Weighing the Dangers of Flying Missiles in Motor means Crashes

I will never forget an image that I saw several years ago from a motor means crash. A driver in that crash had a pen stuck right to his neck, as if it was a flying dart stuck to a dart board. The driver did survive the crash, but had to go by an intense surgery procedure to remove the so-called “pen” from his neck.

A weightless tissue box, a music CD, a portable iPod, or already a petite pen might not seem like deadly objects. However, they sure can be during the impact time of a speeding motor means crash. When a crash does occur, speed worsens its severity by increasing the energy of the impact. The higher the speed of the means, the more harsh the impact during the crashes’ secondary collision. The secondary collision is when drivers and passengers make impact with objects inside the means. That object can definitely be a loose item in the means that has transformed into a dangerous flying missile during the crash.

When a means and all its contents, including passengers and objects are traveling at speed, they have inertia which method that they will want to continue forward with that direction and speed (Newton’s first law of motion). In the event of a sudden deceleration of a stiff framed means due to impact, contents that are unrestrained inside the means will continue moving forward at their past speed due to inertia. They will impact the means interior, with a force equivalent to many times their normal weight due to gravity. During this frightening situation in a speeding motor means crash, a “tissue box” can transform itself into a heavy brick and has been cited as the cause of death in at the minimum one crash. And yes a “petite pen” can transform itself into a flying arrow or dart.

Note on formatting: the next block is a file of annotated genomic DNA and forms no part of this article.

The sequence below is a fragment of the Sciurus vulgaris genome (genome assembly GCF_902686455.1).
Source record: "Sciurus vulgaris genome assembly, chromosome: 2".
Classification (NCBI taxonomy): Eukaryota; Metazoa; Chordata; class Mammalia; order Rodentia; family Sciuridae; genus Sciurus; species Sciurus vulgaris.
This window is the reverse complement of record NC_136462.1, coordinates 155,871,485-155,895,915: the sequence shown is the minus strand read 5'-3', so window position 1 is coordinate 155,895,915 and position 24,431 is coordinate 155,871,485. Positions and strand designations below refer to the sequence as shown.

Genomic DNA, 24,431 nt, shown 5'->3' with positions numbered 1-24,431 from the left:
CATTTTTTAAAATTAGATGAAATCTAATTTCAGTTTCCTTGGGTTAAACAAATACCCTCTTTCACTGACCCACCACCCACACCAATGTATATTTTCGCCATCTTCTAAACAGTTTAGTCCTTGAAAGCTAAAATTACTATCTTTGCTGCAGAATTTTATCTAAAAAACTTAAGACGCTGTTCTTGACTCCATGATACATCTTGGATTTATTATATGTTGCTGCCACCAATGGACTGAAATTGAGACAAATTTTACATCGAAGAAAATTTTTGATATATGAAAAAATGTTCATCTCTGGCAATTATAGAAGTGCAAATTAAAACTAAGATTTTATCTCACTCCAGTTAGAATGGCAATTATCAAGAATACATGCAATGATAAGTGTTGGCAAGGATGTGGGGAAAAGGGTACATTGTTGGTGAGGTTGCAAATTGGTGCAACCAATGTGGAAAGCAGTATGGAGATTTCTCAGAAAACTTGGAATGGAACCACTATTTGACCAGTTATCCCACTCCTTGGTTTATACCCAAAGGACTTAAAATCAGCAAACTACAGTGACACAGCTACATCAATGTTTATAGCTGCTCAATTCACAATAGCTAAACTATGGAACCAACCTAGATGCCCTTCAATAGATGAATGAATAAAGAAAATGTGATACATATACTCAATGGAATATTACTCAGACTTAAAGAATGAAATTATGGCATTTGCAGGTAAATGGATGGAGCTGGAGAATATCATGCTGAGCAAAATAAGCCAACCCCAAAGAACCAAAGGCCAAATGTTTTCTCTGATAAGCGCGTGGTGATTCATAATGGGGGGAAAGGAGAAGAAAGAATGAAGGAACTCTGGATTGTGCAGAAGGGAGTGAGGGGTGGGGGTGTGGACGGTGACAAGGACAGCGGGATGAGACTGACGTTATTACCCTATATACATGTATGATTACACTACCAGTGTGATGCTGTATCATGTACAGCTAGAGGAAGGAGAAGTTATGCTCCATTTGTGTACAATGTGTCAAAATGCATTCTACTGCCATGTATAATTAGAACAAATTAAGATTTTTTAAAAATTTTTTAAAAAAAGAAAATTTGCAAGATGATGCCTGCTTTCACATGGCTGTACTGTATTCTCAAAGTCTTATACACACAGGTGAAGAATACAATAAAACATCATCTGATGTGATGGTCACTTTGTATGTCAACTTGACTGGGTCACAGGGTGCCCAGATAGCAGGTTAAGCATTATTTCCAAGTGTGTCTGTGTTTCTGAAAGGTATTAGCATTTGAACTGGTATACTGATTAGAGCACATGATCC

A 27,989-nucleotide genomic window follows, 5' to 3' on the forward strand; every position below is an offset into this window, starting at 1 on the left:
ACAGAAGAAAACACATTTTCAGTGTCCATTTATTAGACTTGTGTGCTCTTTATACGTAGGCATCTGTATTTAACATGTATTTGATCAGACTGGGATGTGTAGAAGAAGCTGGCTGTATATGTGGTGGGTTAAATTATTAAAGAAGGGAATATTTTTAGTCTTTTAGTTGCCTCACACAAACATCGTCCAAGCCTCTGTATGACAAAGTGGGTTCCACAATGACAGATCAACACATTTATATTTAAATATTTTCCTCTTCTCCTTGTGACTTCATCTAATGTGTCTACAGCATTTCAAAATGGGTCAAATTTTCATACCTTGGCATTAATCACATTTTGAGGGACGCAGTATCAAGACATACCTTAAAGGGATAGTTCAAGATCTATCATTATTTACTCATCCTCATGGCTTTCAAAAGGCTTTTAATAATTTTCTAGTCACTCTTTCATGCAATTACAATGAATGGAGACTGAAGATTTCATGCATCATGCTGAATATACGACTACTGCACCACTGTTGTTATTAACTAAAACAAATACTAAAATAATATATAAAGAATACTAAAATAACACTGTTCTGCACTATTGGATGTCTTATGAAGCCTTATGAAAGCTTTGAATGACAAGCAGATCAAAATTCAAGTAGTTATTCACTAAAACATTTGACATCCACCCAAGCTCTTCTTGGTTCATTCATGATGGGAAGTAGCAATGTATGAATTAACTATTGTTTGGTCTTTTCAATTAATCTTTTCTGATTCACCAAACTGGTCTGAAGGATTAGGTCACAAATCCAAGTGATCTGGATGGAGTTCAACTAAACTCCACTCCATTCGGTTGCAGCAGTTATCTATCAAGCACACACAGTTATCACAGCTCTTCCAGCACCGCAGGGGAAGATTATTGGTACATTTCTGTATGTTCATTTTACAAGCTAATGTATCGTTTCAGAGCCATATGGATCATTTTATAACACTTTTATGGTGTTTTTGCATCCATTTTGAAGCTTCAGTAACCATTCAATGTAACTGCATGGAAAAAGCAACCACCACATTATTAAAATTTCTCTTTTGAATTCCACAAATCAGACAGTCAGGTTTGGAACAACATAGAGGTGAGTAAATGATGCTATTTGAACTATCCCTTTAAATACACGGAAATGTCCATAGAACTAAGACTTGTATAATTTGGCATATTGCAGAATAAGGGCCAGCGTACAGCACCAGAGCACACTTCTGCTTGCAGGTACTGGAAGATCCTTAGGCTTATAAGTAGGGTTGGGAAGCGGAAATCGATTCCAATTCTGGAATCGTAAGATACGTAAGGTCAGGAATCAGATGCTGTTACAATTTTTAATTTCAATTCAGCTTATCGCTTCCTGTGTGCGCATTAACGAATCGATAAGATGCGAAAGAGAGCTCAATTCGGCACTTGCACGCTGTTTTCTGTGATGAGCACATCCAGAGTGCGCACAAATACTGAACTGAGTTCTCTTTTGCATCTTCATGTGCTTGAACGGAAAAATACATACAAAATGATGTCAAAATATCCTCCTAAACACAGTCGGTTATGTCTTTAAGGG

Thousands of individuals have been severely injured and killed in motor vehicles crashes chiefly due to the secondary collision with an unsecured object in the means. So here is where prevention can be your lifesaver to avoid these tragic situations from occurring. Some tips to consider:

  • The first prevention tip is an obvious one but one that should never be underestimated, and that is “do not speed”; to reiterate, the higher the speed, the heavier the object in a motor means crash.
  • The second prevention tip is to ask yourself if it’s a necessity for an object to be inside your means, for example “Is it really necessary to have 60 music compact disc’s in my means?” The more objects inside the means, the greater the chance that they can strike victims as flying missiles in a crash; In other words, “less is better”.
  • The third prevention tip is to obtain objects that are of a necessity to travel with you in a motor means, store them in the means’s glove compartment or trunk’s interior. It is also a very valuable tip when it comes to auto theft prevention.

We can all do our part so we do not become targets of flying missiles in motor means crashes. Be aware of the dangers that lie both inside and outside of your means. Reduce the items you carry inside your means and store them in your glove compartment or trunk.

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